Indian football’s state of limbo, has put the focus on how clubs are dealing with the financial implications of season cancellations. In many cases, as predicted, the aftershocks have hit the players, the backbone of the footballing structure but also the easiest dispensables.
News of I-League clubs, East Bengal and Chennai City FC activating force majeure to prematurely terminate all existing contracts of their players has been at the forefront of late.
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A common clause in contracts, force majeure allows parties to suspend or terminate the performance of its liability or obligations when an extraordinary event or circumstance beyond their control takes place. The clubs have cited the pandemic as enough reason to invoke it and have worked different amendments into different player contracts dependent on duration.
Most players at East Bengal on a one-year contract have been asked to take a 50% pay cut for the whole of next year. Some players whose contracts were due to expire this year, have been told that they will not be paid for the last month, because Covid-19 falls within the ambit of the force majeure. Their contract, therefore, has been terminated with immediate effect.
Left with no other choice, many players have reached out to the Football Players Association of India (FPAI) for help who have guaranteed support and referred the matter to the world body for players (FIFPro).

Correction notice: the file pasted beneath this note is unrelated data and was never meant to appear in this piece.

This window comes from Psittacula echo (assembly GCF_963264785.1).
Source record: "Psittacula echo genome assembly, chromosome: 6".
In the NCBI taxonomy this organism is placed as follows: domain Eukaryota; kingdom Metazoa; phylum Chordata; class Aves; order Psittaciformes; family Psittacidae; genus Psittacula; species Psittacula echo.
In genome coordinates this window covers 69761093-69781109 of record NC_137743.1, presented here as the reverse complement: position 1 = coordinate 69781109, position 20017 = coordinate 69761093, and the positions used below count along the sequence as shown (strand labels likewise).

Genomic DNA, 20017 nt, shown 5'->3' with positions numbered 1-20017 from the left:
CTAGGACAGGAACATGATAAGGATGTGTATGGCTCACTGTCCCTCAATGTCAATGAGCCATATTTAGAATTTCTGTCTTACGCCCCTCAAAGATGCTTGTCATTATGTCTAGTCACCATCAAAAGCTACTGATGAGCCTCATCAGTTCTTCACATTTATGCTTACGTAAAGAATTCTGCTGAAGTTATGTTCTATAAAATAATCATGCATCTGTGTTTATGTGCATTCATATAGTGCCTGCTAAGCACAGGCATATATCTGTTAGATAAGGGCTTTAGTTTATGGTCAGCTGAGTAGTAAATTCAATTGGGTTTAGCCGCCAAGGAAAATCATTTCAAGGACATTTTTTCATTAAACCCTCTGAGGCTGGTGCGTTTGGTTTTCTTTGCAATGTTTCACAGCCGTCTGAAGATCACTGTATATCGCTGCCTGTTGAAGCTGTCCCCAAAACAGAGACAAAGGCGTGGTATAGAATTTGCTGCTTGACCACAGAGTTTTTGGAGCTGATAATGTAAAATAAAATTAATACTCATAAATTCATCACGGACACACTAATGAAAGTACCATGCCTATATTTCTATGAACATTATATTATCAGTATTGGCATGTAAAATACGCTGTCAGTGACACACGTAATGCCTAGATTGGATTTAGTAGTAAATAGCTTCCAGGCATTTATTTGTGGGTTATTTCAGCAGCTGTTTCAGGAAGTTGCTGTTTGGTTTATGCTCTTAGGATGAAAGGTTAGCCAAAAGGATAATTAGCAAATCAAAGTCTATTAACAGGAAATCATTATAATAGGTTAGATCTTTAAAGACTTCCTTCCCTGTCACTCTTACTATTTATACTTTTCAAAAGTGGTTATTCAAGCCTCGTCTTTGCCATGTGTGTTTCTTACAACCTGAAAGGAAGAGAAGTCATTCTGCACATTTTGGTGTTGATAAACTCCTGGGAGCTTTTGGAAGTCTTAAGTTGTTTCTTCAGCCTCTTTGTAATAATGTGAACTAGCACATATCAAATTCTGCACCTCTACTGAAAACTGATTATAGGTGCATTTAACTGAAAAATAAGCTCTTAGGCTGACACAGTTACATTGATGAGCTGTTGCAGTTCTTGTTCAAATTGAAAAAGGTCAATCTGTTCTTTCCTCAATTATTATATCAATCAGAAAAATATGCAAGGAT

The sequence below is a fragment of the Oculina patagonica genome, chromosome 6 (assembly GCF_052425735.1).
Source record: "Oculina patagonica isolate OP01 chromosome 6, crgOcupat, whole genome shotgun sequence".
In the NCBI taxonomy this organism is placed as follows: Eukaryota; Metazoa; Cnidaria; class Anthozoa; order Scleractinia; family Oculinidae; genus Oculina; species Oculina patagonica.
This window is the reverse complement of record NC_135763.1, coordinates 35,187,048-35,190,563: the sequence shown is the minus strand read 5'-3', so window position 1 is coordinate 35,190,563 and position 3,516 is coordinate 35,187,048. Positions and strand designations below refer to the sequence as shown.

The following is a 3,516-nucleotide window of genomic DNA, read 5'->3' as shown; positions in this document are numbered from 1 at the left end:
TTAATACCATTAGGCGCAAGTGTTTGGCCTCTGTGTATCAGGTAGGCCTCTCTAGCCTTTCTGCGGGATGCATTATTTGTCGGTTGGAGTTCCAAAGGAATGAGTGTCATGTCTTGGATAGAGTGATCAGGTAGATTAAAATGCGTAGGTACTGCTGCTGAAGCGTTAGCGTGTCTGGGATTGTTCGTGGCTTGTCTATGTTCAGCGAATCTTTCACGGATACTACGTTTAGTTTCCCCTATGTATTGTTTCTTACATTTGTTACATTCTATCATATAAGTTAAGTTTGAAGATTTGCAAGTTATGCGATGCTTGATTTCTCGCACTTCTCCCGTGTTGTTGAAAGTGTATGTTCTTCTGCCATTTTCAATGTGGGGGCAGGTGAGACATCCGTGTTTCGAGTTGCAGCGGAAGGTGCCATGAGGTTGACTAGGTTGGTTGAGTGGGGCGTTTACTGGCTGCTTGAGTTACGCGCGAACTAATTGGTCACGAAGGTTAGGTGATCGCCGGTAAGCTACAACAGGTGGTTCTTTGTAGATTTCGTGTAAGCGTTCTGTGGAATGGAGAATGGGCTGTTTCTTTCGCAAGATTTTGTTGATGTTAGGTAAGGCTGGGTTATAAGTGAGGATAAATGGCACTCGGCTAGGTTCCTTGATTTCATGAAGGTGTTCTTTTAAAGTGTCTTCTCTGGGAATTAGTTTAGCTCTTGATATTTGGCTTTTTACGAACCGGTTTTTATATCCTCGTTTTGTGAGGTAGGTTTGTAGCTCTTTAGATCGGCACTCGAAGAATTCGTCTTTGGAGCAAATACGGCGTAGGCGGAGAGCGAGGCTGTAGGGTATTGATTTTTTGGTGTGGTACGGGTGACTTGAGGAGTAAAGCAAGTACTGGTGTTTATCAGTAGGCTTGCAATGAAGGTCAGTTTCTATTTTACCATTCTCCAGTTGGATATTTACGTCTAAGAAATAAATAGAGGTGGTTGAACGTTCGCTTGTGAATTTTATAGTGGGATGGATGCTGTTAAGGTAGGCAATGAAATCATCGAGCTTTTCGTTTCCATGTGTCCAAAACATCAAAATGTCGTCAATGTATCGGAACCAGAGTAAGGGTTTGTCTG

Despite having not received any official written complaint, the FPAI has conducted and consulted players and agents via phone and have been requested to contact clubs and come up with an amicable solution acceptable to all parties. The chances of an immediate solution though are bleak to say the very least.
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The reasons are simple. Once official complaints are lodged the FPAI will put the case to the Player Status Committee, who will make a decision and further extend it to the AIFF. The AIFF’s job then is to implement the decision and ensure it is carried out.
Siddharth Bhattacharya, Manager of marketing and player relations at the FPAI warns that the process takes time, mostly because of delays in decisions taken by the player status committee. “The players status committee is made up of people who are honorary, they are not paid, so they are free to attend the players status committee meeting [when they want] and on a general level cases we have seen that cases take up to 4-8 months to get resolved”, he explained.
Ironically this fair practice process that players may have to go through to obtain what is due is not one practiced by clubs in the I-League. Force majeure has not taken into account player consent. Clubs have followed the ‘do first talk later’ policy that has left players clutching at straws. Bhattacharya cited this as a clear breach of regulations enforced by FIFA about contracts during the pandemic. “Our world body FIFPRO had a meeting with AFC and with FIFA and FIFA has clearly stated that it has to be an amicable settlement. It cannot be a unilateral termination. If both parties do not agree then it has to be taken further,” Bhattacharya said.